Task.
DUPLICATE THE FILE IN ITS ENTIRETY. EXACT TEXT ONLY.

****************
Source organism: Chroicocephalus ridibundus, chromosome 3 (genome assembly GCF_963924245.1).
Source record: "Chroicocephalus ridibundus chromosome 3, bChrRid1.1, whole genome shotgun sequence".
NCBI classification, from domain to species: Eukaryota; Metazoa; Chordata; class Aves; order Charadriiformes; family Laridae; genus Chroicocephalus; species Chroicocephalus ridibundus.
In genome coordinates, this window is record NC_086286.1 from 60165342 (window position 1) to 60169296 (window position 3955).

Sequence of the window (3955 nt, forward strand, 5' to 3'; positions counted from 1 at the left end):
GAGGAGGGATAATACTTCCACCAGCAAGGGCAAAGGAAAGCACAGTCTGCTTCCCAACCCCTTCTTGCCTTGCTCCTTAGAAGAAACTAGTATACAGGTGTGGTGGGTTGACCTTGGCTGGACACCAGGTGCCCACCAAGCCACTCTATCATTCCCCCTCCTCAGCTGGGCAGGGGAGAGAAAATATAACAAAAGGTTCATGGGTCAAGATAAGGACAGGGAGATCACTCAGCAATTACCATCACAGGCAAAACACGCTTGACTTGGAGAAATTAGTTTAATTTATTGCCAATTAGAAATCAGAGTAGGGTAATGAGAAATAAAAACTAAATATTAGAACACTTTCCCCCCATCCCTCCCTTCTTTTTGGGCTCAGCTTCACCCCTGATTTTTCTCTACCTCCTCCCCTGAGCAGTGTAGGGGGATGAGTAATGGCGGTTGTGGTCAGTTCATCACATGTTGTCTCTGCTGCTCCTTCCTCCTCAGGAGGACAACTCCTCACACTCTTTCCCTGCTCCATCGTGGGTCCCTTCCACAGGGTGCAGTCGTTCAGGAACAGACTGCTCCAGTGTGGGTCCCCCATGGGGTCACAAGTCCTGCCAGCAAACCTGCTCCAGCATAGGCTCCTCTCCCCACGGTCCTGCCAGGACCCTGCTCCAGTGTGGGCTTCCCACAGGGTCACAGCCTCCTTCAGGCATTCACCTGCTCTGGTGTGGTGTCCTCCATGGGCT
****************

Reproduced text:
Source organism: Chroicocephalus ridibundus, chromosome 3 (genome assembly GCF_963924245.1).
Source record: "Chroicocephalus ridibundus chromosome 3, bChrRid1.1, whole genome shotgun sequence".
NCBI classification, from domain to species: Eukaryota; Metazoa; Chordata; class Aves; order Charadriiformes; family Laridae; genus Chroicocephalus; species Chroicocephalus ridibundus.
In genome coordinates, this window is record NC_086286.1 from 60165342 (window position 1) to 60169296 (window position 3955).

Sequence of the window (3955 nt, forward strand, 5' to 3'; positions counted from 1 at the left end):
GAGGAGGGATAATACTTCCACCAGCAAGGGCAAAGGAAAGCACAGTCTGCTTCCCAACCCCTTCTTGCCTTGCTCCTTAGAAGAAACTAGTATACAGGTGTGGTGGGTTGACCTTGGCTGGACACCAGGTGCCCACCAAGCCACTCTATCATTCCCCCTCCTCAGCTGGGCAGGGGAGAGAAAATATAACAAAAGGTTCATGGGTCAAGATAAGGACAGGGAGATCACTCAGCAATTACCATCACAGGCAAAACACGCTTGACTTGGAGAAATTAGTTTAATTTATTGCCAATTAGAAATCAGAGTAGGGTAATGAGAAATAAAAACTAAATATTAGAACACTTTCCCCCCATCCCTCCCTTCTTTTTGGGCTCAGCTTCACCCCTGATTTTTCTCTACCTCCTCCCCTGAGCAGTGTAGGGGGATGAGTAATGGCGGTTGTGGTCAGTTCATCACATGTTGTCTCTGCTGCTCCTTCCTCCTCAGGAGGACAACTCCTCACACTCTTTCCCTGCTCCATCGTGGGTCCCTTCCACAGGGTGCAGTCGTTCAGGAACAGACTGCTCCAGTGTGGGTCCCCCATGGGGTCACAAGTCCTGCCAGCAAACCTGCTCCAGCATAGGCTCCTCTCCCCACGGTCCTGCCAGGACCCTGCTCCAGTGTGGGCTTCCCACAGGGTCACAGCCTCCTTCAGGCATTCACCTGCTCTGGTGTGGTGTCCTCCATGGGCT